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Anatomy Atlases: Illustrated Encyclopedia of Human Anatomic Variation: Opus I: Muscular System: Alphabetical Listing of Muscles: E: Extensor Digitorum Brevis (Pedis)

Illustrated Encyclopedia of Human Anatomic Variation: Opus I: Muscular System: Alphabetical Listing of Muscles: E

Extensor Digitorum Brevis (Pedis)

Ronald A. Bergman, PhD
Adel K. Afifi, MD, MS
Ryosuke Miyauchi, MD

Peer Review Status: Internally Peer Reviewed

The short extensor of the toes is both ontogenetically and phylogenetically a fibular muscle. Its position on the dorsum of the foot is secondary. The muscle may have three distinct heads rather than the usual four. The medial and largest belly supplying the great toe is named extensor hallucis brevis. An accessory fasciculus originating from the talus and navicular bones or from the third cuneiform and third metatarsal bones has been found inserting into the second slip of extensor brevis and, as well, a fasciculus from the cuboid may join the third slip of extensor brevis.

The tendons vary in number. They may be reduced to two or even one, and cases have been described in which the muscle was absent. In very rare instances, a slip may join the long extensor tendon of the little toe, increasing the slips to five. When five tendons are present, it is usually due to the presence of supernumerary fascicles arising between the normal slips and ending in various ways. Such slips are not infrequent, especially in the interval between the great (big) and second toes. One of these slips may join an interosseous muscle.This muscle varies greatly in development; rarely the entire muscle may be absent or, more frequently one or more of its digital divisions. It may also be developed to a greater degree than usual.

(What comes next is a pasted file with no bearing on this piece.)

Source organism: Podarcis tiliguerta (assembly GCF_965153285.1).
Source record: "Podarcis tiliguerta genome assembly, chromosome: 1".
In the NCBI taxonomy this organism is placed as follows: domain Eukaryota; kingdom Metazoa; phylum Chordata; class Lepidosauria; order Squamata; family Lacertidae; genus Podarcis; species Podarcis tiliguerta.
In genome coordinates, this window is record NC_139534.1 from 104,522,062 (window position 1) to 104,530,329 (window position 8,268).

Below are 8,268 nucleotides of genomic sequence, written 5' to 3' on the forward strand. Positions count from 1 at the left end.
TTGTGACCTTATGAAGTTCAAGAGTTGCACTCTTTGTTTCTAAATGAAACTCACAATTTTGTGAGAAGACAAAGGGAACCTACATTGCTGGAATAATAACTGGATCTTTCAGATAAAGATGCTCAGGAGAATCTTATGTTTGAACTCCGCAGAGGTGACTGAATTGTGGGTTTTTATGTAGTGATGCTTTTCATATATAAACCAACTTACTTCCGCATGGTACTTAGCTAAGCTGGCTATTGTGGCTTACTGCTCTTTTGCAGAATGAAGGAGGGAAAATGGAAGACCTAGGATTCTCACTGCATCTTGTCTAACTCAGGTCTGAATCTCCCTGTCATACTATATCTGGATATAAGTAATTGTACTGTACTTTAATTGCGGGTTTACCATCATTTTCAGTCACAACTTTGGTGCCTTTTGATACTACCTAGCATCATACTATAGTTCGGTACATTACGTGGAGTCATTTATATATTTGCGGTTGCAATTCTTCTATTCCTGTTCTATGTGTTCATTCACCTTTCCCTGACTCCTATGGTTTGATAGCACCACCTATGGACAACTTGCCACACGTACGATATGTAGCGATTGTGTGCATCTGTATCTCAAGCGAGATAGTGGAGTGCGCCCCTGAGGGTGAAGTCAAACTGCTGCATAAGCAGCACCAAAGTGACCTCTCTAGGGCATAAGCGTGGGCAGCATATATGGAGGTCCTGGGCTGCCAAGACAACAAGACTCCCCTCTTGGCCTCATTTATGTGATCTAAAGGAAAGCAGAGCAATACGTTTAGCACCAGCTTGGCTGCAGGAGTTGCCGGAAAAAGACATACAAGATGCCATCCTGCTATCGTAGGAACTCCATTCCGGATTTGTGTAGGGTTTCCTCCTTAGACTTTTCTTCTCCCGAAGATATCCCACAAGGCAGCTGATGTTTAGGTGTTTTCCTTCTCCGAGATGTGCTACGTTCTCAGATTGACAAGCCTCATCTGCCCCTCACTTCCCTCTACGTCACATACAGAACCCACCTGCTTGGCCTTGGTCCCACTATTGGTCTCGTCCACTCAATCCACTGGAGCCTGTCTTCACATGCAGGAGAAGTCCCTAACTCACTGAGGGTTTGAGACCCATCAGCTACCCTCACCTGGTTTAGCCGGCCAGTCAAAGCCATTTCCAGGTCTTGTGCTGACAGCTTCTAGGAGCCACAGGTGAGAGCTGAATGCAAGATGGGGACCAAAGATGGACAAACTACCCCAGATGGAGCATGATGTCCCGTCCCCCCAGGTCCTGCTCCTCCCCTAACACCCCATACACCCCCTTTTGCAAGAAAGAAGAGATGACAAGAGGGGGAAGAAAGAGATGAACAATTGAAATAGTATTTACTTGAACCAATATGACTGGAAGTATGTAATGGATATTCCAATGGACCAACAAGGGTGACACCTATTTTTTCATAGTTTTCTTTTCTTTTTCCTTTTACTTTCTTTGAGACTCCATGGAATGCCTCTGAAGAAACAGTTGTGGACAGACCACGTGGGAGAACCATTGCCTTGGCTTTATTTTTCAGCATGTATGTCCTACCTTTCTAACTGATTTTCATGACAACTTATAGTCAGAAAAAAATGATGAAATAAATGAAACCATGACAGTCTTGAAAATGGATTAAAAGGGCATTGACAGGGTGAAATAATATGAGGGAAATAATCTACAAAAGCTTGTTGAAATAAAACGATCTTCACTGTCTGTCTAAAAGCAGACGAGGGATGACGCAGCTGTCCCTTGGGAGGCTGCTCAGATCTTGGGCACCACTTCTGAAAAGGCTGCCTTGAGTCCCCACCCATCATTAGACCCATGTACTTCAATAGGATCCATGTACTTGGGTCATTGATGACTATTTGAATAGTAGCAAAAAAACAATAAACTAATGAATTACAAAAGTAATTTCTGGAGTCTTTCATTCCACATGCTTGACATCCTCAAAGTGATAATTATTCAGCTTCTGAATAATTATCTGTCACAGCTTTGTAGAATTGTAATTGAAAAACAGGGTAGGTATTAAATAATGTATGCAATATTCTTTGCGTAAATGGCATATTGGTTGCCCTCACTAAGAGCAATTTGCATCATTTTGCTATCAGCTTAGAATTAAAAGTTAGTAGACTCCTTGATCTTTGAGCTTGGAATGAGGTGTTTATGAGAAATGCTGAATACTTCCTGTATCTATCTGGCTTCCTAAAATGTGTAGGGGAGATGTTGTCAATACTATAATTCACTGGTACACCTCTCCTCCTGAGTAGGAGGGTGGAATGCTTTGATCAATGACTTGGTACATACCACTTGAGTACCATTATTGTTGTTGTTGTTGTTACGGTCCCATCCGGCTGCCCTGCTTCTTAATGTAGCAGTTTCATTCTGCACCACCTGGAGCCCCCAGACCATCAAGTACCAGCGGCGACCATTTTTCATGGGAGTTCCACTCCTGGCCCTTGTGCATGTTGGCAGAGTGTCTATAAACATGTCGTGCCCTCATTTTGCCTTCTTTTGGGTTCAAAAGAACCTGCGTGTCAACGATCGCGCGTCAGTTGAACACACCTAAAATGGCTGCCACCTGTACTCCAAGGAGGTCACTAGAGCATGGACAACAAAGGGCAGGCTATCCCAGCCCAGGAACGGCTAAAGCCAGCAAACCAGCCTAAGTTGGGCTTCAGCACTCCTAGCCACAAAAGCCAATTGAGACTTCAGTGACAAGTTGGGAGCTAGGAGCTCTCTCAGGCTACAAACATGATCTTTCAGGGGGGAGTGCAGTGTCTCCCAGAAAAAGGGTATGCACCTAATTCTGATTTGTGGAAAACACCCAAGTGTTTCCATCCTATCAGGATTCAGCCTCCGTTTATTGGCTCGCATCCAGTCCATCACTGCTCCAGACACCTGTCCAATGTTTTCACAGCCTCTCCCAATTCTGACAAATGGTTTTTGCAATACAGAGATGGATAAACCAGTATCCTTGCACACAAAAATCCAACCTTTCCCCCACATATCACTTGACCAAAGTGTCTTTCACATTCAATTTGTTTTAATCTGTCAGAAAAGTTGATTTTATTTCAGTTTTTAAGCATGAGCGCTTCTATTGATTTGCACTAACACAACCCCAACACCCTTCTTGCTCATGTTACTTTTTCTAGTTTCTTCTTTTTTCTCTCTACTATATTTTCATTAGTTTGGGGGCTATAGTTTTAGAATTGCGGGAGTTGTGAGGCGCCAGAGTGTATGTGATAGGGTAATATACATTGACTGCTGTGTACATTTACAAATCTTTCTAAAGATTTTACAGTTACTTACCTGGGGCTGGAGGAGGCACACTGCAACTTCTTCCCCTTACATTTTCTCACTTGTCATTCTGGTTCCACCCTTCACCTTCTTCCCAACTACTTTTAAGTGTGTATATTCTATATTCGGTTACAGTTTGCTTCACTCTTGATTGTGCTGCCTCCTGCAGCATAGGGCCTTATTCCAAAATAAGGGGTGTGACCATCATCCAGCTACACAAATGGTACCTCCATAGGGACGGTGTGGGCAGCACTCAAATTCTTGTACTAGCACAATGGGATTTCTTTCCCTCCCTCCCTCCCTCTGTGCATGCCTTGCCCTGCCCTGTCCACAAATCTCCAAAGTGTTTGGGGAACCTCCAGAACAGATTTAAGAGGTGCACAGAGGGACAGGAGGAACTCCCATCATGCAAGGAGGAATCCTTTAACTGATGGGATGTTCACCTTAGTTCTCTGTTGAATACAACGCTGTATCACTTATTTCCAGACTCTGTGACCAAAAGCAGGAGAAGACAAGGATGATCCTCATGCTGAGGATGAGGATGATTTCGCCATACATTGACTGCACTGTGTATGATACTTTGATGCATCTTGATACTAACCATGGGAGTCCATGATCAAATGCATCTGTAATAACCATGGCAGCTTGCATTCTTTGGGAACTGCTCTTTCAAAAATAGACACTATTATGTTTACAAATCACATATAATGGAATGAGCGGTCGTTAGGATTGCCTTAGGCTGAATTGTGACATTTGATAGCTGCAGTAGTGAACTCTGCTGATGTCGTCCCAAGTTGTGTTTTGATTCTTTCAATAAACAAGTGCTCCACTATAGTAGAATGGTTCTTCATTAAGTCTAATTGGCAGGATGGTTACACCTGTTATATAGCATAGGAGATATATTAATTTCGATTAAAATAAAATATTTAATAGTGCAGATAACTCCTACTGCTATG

Accessory fasciculi vary markedly in their origin and termination. Most frequently, the tendons insert somewhere on a metacarpophalangeal articulation or end somewhere on the second or fifth toes. An accessory slip from extensor hallucis longus may, through a tendon several cm. in length, join a slip to the big toe (usually m. extensor hallucis brevis).

Extensor brevis digitorum pedis has been reported by Macalister as follows:

1. It may be reduced to the first and fourth toe muscles;
2. Or to the second and third alone;
3. A slip from the second tendon joined the first dorsal interosseous, and from the third tendon to the second dorsal interosseous;
4. A doubled tendon for the second toe;
5. A slip from the second tendon of the longus to this muscle (McWhinnie);
6. Two separate slips to the second toe;
7. A separate slip to the little toe;
8. A slip to the fourth toe muscle from extensor longus;
9. A separate extensor hallucis brevis; this is a more common arrangement than the union of this with the other parts of extensor brevis, and is regarded by Henle as the normal condition;
10. A bicipital second toe extensor, the second head arising from the ectocuneiform (outside or lateral cuneiform) and the base of the third metatarsal (Lotze);
11. Doubled heads for the second and third toe extensors;
12. Reduced to a little and third toe muscle.

Macalister also commented on interossei pedis as follows:

1. The fourth plantar arose from a slip of peroneus longus;
2. The first plantar has been found bipenniform and perforated by an artery;
3. The first and fourth dorsal with only single heads;
4. An interosseus plantaris hallucis, homologous with that of Henle in the hand, has been found.

Syn.: m. extensor digitorum communis brevis (Meckel) and (Henle), extensor digitorum pedis brevis, pediaeus externus pedieux (Cruveilhier).


Anson, B. J., Ed. (1966) Morris' Human Anatomy, 12th ed. The Blakiston Division, McGraw-Hill Book Company. New York.

Henle, J. (1871) Handbuch der Muskellehre des Menschen, in Handbuch der systematischen Anatomie des Menschen. Verlag von Friedrich Vieweg und Sohn, Braunschweig.

Macalister, A. (1875) Additional observation on muscular anomalies in human anatomy (third series), with a catalogue of the principal muscular variations hitherto published. Trans. Roy. Irish Acad. Sci. 25:1-134.

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